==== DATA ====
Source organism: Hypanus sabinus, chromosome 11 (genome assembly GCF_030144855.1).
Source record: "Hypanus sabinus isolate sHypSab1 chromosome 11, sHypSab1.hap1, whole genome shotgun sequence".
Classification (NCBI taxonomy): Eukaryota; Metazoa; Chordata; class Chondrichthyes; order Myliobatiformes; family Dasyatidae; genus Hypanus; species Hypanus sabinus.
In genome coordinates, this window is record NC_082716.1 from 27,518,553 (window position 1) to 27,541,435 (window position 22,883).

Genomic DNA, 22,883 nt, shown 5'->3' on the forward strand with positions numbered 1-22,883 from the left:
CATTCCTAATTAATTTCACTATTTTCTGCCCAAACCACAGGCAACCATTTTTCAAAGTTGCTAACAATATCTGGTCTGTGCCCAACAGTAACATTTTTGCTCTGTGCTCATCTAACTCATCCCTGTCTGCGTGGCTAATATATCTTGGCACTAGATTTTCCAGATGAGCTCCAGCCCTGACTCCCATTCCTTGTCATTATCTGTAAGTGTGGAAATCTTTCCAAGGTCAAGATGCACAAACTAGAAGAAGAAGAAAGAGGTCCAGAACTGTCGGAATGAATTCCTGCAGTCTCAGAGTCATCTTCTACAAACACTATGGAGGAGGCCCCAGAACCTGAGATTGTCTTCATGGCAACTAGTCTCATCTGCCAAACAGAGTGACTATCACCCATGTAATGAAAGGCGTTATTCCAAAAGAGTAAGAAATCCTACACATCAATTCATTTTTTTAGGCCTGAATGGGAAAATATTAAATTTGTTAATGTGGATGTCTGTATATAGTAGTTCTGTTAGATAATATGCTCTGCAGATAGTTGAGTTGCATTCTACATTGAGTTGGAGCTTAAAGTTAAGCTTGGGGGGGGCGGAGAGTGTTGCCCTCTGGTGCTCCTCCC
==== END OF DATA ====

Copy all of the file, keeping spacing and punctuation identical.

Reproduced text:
Source organism: Hypanus sabinus, chromosome 11 (genome assembly GCF_030144855.1).
Source record: "Hypanus sabinus isolate sHypSab1 chromosome 11, sHypSab1.hap1, whole genome shotgun sequence".
Classification (NCBI taxonomy): Eukaryota; Metazoa; Chordata; class Chondrichthyes; order Myliobatiformes; family Dasyatidae; genus Hypanus; species Hypanus sabinus.
In genome coordinates, this window is record NC_082716.1 from 27,518,553 (window position 1) to 27,541,435 (window position 22,883).

Genomic DNA, 22,883 nt, shown 5'->3' on the forward strand with positions numbered 1-22,883 from the left:
CATTCCTAATTAATTTCACTATTTTCTGCCCAAACCACAGGCAACCATTTTTCAAAGTTGCTAACAATATCTGGTCTGTGCCCAACAGTAACATTTTTGCTCTGTGCTCATCTAACTCATCCCTGTCTGCGTGGCTAATATATCTTGGCACTAGATTTTCCAGATGAGCTCCAGCCCTGACTCCCATTCCTTGTCATTATCTGTAAGTGTGGAAATCTTTCCAAGGTCAAGATGCACAAACTAGAAGAAGAAGAAAGAGGTCCAGAACTGTCGGAATGAATTCCTGCAGTCTCAGAGTCATCTTCTACAAACACTATGGAGGAGGCCCCAGAACCTGAGATTGTCTTCATGGCAACTAGTCTCATCTGCCAAACAGAGTGACTATCACCCATGTAATGAAAGGCGTTATTCCAAAAGAGTAAGAAATCCTACACATCAATTCATTTTTTTAGGCCTGAATGGGAAAATATTAAATTTGTTAATGTGGATGTCTGTATATAGTAGTTCTGTTAGATAATATGCTCTGCAGATAGTTGAGTTGCATTCTACATTGAGTTGGAGCTTAAAGTTAAGCTTGGGGGGGGCGGAGAGTGTTGCCCTCTGGTGCTCCTCCC